My Job Search

Here’s the thing. Although I’d prefer to never work again, I knew this idea wasn’t exactly feasible. I ventured down to Bogotá with some cash put away, but I knew eventually, reality would set in. I brought with me a few copies of my resume as well as a willingness to kick ass and take names. Thus, my job search began.

While in the states, I began to research what jobs I could actually get in Colombia. Considering my Spanish sucks, not many options were available. Actually, the only option that seemed viable was to teach English. The thing is, I have no teaching experience what so ever. But, more importantly, I don’t even understand this thing called the English language (as if you couldn’t already tell). Hmmm… this could be a problem.

After doing a little bit of reading, I found out I could easily get a TEFL (Teaching English as a Foreign Language) certification. I found a great program online called i-to-i that would provide me with the basics. Considering I knew that teaching would not be a career, more or a less a time filler, I opted for the easiest course possible. It took approximately 40 hours, and honestly, I’m shocked I even passed. I went through various modules, completed quizzes, and then submitted various written assignments. Within a few hours, I would receive feedback. It usually consisted of them informing me that once again, my lesson plan was considered inappropriate. No joke… I seriously got that response once.

Once everything was completed, I received a nice little certificate that I’m sure I’ll frame in the future and hang on my mother’s wall. You know… just to provide another eyesore in her house. That certificate is quite powerful. It has entrusted me to teach all the young and aspiring minds of the world. I feel like a total bad ass.

A few days before I left, I saw a couple postings that were seeking English Teachers. I went ahead and sent off my resume, expecting to never hear from them. Surprisingly, after a week, I received a response. I hadn’t even really started a serious job search, and I already received my first interview at a prestigious English school.

In Latin America, interviewers put a large emphasis on appearance. Since I look exactly like Brad Pitt, I knew I had the “looks” covered. To be sure, I woke up early that morning and bought a nice dress shirt to wear. I threw on some nice pants and a jacket, and wa-la… I looked like a freaking English teacher.

The interview was in the northern part of Bogotá, and in order to make sure I wasn’t late, I left three hours early. I knew it should only take me about thirty minutes to get there, but, I reminded myself that I’m in Colombia and nothing is certain. I arrived about an hour early, which was enough time to grab and drink and relax. I finally walked up to the office for my first foreign interview.

I quickly filled out a questionnaire, and after a few minutes, the owner came in to speak with me. Our conversation lasted less than five minutes, and it mostly consisted of me complimenting the suit he was wearing. He took a quick glance at my resume and questionnaire, and then looked at me directly and said, “You know what, I like you. You’re hired!”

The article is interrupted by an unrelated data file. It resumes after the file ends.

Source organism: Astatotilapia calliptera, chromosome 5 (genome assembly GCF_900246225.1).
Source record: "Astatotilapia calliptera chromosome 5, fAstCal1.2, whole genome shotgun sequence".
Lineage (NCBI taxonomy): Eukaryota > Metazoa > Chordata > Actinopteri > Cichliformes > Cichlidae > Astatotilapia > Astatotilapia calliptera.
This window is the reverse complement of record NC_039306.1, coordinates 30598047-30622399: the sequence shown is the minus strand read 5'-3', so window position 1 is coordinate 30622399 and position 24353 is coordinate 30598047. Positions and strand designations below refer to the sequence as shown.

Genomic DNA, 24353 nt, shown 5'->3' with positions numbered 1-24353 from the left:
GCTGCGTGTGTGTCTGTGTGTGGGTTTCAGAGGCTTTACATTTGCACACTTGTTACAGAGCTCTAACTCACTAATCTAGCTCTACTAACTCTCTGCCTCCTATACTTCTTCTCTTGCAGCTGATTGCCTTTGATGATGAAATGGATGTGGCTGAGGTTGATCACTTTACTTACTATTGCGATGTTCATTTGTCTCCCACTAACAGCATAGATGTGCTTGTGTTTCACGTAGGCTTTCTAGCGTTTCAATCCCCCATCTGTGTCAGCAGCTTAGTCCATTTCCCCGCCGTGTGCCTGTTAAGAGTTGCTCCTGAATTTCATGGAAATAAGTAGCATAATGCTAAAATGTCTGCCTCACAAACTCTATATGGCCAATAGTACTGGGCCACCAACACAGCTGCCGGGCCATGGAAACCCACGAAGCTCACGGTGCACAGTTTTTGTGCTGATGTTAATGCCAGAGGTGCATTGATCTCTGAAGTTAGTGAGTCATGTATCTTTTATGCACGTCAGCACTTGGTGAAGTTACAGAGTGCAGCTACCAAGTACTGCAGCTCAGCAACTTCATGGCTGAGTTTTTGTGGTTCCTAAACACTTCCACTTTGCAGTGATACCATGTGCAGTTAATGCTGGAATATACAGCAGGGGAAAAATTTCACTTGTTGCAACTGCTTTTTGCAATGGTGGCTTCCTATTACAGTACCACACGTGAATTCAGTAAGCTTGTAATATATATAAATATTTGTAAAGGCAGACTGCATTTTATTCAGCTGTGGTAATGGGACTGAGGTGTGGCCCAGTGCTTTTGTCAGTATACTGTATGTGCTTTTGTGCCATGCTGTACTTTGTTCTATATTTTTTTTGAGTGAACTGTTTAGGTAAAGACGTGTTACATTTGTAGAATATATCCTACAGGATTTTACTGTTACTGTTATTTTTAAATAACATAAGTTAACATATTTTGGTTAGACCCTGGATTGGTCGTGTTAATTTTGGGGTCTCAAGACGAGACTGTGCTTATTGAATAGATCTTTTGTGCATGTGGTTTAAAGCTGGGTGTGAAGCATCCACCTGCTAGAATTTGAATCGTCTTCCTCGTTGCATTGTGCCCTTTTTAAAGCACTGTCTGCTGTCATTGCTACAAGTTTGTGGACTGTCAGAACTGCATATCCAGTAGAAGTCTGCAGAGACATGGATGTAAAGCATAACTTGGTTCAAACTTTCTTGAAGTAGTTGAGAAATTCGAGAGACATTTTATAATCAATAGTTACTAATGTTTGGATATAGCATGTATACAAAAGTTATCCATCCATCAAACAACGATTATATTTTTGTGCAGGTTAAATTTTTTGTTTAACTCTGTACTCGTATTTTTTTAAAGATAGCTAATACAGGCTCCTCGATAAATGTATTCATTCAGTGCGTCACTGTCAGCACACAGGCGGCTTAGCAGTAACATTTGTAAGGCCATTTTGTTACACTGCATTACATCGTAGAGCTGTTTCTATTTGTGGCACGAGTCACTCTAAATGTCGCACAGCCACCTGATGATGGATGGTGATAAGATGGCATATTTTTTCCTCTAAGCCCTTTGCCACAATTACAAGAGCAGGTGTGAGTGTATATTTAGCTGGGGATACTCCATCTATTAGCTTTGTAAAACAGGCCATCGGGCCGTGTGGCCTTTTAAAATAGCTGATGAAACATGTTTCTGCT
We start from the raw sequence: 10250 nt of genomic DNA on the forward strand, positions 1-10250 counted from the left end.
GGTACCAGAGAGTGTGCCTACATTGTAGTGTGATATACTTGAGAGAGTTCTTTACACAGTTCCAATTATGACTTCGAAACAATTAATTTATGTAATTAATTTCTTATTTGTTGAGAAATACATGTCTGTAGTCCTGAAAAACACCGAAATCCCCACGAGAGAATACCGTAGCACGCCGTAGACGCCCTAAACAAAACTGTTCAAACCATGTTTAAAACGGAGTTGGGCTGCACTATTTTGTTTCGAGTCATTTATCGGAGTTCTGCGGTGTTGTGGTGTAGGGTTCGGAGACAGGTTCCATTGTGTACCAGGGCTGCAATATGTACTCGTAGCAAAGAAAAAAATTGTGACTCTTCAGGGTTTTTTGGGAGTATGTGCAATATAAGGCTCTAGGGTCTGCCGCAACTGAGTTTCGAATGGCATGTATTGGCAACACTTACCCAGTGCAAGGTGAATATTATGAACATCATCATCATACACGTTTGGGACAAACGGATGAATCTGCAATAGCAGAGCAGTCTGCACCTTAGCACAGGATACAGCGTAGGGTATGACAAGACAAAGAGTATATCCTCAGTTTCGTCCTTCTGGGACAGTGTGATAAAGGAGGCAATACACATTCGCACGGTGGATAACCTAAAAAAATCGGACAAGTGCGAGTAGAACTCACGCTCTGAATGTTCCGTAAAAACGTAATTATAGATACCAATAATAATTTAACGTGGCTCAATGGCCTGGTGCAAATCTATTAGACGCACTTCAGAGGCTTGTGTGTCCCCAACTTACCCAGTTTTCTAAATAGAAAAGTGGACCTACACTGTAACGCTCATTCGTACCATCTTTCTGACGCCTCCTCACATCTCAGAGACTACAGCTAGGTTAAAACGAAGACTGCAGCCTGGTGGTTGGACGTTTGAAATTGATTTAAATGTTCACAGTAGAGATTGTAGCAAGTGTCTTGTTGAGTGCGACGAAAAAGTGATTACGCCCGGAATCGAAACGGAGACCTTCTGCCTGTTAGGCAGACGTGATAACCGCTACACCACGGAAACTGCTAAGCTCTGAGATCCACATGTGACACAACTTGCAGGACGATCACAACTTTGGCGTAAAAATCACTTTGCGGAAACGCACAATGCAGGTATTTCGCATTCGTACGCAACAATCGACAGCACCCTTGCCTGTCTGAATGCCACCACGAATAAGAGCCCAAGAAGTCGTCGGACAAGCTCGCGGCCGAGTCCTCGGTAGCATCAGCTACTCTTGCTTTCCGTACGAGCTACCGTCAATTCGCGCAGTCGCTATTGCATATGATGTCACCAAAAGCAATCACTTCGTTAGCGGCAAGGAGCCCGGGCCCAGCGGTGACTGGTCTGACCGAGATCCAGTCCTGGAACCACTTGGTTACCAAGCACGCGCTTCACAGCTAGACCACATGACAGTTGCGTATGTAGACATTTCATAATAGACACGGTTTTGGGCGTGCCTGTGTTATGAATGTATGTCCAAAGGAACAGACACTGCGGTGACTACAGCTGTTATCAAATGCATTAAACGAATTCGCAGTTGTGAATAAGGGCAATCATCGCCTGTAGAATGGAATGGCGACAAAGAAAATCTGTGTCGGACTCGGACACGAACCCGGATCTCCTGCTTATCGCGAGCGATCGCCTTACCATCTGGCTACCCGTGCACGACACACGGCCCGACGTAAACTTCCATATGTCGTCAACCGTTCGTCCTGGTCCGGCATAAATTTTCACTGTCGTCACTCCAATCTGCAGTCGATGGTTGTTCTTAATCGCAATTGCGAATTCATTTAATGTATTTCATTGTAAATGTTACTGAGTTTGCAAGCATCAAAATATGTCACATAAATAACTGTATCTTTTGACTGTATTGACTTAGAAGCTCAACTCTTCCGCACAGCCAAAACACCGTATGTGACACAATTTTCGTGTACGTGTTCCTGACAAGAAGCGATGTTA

Like I said, interviews are based solely on appearance, and thanks to my wonderful Brad Pitt look alike genes, I found myself employed.


Filed under Bogota, Colombia, Teaching

10 responses to “My Job Search

  1. susan

    I feel inspired.

  2. Gary Yeary

    I am impressed. One interview one job. Maybe you should have played hard to get.

  3. Kirk

    Atta boy! Don’t screw these kids up now…

    Just kidding. This is great news. Congratulations!

  4. Dad

    That’s my boy…a real smart ass….just like his dad…lol

  5. rynjhnsn

    Haha. Love the picture. Good luck teaching English. Kind of funny you’re teaching one of the things you’re not very good at. Just kidding. Keep writing in this, love reading!

  6. alejandro! (d'brot)

    i’m very impressed and excited yet simultaneously afraid and slightly worried. excited for your job. slightly worried about your Brad Pitt delusion. Good thing you’re in South America, to us all americans look the same, haha.

    You’ll do awesome man! The children shall learneth the english well.

  7. Skains

    You’re teaching? This is a rather terrifying idea.

  8. Lucy

    Hi Eric, congrats on your teaching job- you may end up liking it and not just for the paycheck. Your mom emailed this info, so don’t be surprised when you hear from a lot of old ladies. Believe it or not, I have actually been to Colombia- when I was a freshman in high school and I do remember liking it and as you said, the people, at least then, were great. I wish you all the luck in the world in your adventures!


  9. To everyone who think I’ll fail: I probably will 🙂

    Lucy: Consider returning for a future trip with my mother. You’re one of the few who are adventurous enough to visit… plus, it’d be great to see you again.

  10. Aunt Karen

    Way to go Eric….You will be a great teaacher!

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